Lipoprotein(a) level as a predictor of cardiovascular disease and small apoliprotein(a) isoforms in dialysis patients: Assay-related differences are important

J. Craig Longenecker, Josef Coresh, Michael J. Klag, Neil R. Powe, Nancy E. Fink, Santica M. Marcovina

Research output: Contribution to journalArticlepeer-review

Abstract

Background: Lipoprotein(a) assays sensitive to apolipoprotein(a) size may underestimate associations of lipoprotein(a) with cardiovascular disease (CVD) and low molecular weight (LMW) apolipoprotein(a) isoforms. This study among 629 dialysis patients compares the value of two lipoprotein(a) assays in predicting CVD events and small isoforms. Methods: Lipoprotein(a) level was measured by an apolipoprotein(a) size-insensitive ELISA and apolipoprotein(a) size-sensitive immunoturbidometric (IT) assay; and apolipoprotein(a) size by Western blot. Positive/negative predictive values (PPV/NPV) for small isoforms were calculated, and CVD events ascertained prospectively. Results: The ELISA assay predicted CVD more strongly [Relative Hazard, RH = 1.8; p = 0.045, at the 85th Lipoprotein(a) percentile] than the IT assay (RH = 1.3; p = 0.37). The PPV for LMW isoforms using the ELISA (Whites, 98%; Blacks, 90%) were much higher than the IT assay (Whites, 75%; Blacks, 68%). Relative to the ELISA assay values, a positive bias in the IT assay values was seen for participants with larger apolipoprotein(a) isoforms, which may explain these findings. Conclusions: When measured by an apolipoprotein(a) size-insensitive ELISA assay, but not a size-sensitive IT assay, high lipoprotein(a) levels predict both incident CVD and LMW isoforms in dialysis patients. Clinicians ordering lipoprotein(a) levels and research studies of lipoprotein(a) should determine if an apolipoprotein(a)-size related bias is present in the assay they use.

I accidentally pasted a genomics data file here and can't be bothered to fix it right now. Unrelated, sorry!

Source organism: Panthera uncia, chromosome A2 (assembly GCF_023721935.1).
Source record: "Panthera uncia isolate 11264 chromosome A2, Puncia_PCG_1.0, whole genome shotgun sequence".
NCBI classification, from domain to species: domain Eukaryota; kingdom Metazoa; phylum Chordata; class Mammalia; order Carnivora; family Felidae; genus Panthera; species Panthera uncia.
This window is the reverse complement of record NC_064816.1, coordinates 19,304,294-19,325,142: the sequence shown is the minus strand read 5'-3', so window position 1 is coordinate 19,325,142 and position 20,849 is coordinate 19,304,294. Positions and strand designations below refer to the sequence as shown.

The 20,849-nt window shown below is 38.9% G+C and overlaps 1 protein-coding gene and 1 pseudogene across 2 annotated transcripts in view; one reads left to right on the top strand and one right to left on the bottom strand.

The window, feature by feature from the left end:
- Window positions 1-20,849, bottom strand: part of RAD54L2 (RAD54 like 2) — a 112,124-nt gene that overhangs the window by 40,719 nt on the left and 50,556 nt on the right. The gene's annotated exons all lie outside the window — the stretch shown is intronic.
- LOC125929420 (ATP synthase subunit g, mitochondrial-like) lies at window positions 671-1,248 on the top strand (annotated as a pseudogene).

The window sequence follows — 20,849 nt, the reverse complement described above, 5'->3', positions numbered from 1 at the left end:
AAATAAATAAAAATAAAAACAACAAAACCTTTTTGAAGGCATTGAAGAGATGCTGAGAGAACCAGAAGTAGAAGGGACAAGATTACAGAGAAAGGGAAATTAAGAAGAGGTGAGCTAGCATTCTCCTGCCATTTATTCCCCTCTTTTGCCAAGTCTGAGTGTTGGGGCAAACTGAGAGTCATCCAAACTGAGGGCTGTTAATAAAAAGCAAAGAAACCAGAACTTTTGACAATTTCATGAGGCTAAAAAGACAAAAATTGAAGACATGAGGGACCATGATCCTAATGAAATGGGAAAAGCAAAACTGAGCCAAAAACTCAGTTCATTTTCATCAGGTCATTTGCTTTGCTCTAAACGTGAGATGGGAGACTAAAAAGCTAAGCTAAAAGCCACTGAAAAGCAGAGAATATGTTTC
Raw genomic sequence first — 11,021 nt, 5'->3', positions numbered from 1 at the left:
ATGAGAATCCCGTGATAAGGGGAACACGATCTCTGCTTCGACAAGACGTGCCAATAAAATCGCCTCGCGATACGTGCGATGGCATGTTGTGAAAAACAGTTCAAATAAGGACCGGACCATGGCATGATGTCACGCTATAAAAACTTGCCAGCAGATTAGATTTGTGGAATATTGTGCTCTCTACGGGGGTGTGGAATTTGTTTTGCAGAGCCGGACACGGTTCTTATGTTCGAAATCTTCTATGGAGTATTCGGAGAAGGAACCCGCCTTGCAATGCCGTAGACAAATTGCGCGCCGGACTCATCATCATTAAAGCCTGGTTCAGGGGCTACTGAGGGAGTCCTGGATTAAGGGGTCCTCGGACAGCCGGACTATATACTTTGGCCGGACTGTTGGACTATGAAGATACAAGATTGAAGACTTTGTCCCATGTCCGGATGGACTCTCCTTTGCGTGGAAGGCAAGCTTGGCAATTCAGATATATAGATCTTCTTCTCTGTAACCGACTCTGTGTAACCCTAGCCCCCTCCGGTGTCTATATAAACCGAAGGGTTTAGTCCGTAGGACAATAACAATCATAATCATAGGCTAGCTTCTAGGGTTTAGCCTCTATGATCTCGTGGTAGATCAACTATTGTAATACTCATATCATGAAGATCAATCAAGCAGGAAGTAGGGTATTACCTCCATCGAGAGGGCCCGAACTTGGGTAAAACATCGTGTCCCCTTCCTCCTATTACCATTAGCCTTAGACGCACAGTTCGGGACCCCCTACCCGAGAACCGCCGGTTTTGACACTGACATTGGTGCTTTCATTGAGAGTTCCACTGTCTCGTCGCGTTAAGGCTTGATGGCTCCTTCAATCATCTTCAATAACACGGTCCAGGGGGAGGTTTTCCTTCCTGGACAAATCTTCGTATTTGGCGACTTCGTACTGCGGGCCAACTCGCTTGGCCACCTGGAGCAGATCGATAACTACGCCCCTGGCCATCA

Original languageEnglish (US)
Pages (from-to)36-41
Number of pages6
JournalClinica Chimica Acta
Volume397
Issue number1-2
DOIs
StatePublished - Nov 1 2008

Keywords

  • Apolipoprotein(a) isoforms size
  • Cardiovascular disease
  • Dialysis
  • Lipoprotein(a)
  • Sensitivity
  • Specificity

ASJC Scopus subject areas

  • Biochemistry
  • Clinical Biochemistry
  • Biochemistry, medical

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